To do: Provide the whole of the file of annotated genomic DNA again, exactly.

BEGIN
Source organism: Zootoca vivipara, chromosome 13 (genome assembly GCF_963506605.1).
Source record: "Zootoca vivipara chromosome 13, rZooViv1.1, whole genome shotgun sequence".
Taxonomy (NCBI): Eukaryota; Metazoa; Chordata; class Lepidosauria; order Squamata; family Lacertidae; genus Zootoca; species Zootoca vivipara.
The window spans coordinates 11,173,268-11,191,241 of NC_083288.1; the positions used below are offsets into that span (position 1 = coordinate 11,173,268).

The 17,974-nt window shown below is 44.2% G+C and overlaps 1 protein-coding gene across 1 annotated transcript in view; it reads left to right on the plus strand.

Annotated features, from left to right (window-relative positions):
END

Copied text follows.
Source organism: Zootoca vivipara, chromosome 13 (genome assembly GCF_963506605.1).
Source record: "Zootoca vivipara chromosome 13, rZooViv1.1, whole genome shotgun sequence".
Taxonomy (NCBI): Eukaryota; Metazoa; Chordata; class Lepidosauria; order Squamata; family Lacertidae; genus Zootoca; species Zootoca vivipara.
The window spans coordinates 11,173,268-11,191,241 of NC_083288.1; the positions used below are offsets into that span (position 1 = coordinate 11,173,268).

The 17,974-nt window shown below is 44.2% G+C and overlaps 1 protein-coding gene across 1 annotated transcript in view; it reads left to right on the plus strand.

Annotated features, from left to right (window-relative positions):